Pupil-teacher ratio for special schools; special teachers for Children with Special Needs in general schools: Here’s SC’s stopgap arrangement till Centre notifies norms

Supreme Court: The 3-judge bench of AM Khanwilkar*, Dinesh Maheshwari and CT Ravikumar, JJ has directed the Central Government to notify the norms and standards of pupil-teacher ratio for special schools and also separate norms for special teachers who alone can impart education and training to Children/Child with Special Needs (CwSN) in the general schools. While the Petitions before the Court pertained to State of Uttar Pradesh and Punjab only, the extensive direction issued by the Court will apply pan India.


What was the case about?


Petitions were filed before the Supreme Court to espouse the cause of teachers having B.Ed. (Special) and D.Ed. (Special) degree/diploma courses and fully trained to cater to the requirements of Children/Child with Special Needs also known as Divyang, including to impart them education and make them independent.

According to the petitioners, there is a need to appoint 73,888 special teachers on regular basis to teach 3,69,443 CwSN in the State of Uttar Pradesh and equally large number in the State of Punjab so as to fulfil the required pupil-teacher ratio i.e., 5:1.

The thrust of the grievance in the writ petition was about the illegality being committed by the concerned State and its Authorities in employing them in recognised schools on contract basis without any certainty of tenure.


Analysis of the relevant Statutes


Rehabilitation Council of India Act, 1992

According to Section 13 of the Rehabilitation Council of India Act, 1992, a rehabilitation professional who possesses prescribed qualification and is so recognized by and enrolled on the Register of the Council alone can practice as rehabilitation professional anywhere in India, including as a special teacher. That is to say that no other person (not possessing such recognition and not being registered with the Council) can engage himself in serving the handicapped persons, CwSN in particular, or impart education to them, for that would be a contravention and punishable under Section 13(3) reproduced above.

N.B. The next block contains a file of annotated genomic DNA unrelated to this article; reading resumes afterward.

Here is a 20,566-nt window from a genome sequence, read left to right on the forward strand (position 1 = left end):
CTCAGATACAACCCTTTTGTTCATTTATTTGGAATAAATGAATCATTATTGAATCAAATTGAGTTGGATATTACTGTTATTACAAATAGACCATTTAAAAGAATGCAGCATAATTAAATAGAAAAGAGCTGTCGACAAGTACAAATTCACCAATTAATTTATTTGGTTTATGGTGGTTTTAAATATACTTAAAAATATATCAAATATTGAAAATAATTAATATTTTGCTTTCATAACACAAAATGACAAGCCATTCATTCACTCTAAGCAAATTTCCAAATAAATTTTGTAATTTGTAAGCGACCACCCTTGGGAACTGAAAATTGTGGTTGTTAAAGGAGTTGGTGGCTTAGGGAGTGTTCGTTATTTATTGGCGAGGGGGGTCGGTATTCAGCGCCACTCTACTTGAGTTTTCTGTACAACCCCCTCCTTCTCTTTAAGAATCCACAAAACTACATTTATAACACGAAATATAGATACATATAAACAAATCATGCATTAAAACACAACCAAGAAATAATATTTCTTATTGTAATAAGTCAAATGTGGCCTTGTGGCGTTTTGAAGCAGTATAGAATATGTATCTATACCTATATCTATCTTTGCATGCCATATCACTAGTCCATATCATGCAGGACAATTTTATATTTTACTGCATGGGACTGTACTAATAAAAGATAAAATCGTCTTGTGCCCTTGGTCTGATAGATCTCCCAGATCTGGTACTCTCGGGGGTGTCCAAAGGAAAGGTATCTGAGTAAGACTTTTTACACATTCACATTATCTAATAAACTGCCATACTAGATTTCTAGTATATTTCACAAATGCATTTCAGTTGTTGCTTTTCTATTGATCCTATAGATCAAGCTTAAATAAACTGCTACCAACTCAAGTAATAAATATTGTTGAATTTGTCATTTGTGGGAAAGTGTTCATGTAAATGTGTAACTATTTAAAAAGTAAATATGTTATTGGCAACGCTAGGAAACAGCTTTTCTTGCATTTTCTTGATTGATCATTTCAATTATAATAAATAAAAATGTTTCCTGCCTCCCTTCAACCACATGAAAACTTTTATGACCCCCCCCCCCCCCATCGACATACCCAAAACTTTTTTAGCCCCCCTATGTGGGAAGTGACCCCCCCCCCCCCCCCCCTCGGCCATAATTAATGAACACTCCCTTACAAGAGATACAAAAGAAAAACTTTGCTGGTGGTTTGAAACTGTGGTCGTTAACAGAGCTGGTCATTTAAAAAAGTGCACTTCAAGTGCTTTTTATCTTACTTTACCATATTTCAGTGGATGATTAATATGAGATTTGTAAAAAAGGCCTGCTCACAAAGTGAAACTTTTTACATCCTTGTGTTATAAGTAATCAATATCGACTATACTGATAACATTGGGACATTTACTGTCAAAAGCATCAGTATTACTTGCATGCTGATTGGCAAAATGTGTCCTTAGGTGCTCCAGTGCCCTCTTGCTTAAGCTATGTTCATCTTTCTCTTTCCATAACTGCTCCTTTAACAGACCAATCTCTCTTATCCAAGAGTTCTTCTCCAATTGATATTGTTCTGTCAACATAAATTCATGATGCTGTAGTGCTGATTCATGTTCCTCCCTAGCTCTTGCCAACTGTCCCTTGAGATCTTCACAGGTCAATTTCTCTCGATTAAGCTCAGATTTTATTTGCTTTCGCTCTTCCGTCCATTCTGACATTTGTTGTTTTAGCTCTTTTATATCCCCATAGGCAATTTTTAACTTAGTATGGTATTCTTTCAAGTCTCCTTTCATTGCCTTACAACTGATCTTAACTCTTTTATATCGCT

“Indeed, this enactment in a way is a general law, but would still govern the special teachers engaged by any school/institution for imparting education and training to CwSN. They must fulfil this requirement over and above the qualifications prescribed under the special law concerning registration and recognition of schools and maintaining minimum standards for imparting quality education.”

Scheme of Integrated Education for the Disabled Children 1992

With the need to have a formalized   scheme   for   imparting quality education to CwSN in absence of any specific law on that subject, the Union framed the 1992 Scheme.

“There was a phenomenal expansion of educational opportunities in the post-independence period, yet the children with disabilities were left out of that growth in educational facilities.  To include CwSN to achieve the goal of education for all, the 1992 Scheme was formulated providing for educational opportunities to CwSN in general schools and to facilitate their retention in the school system.”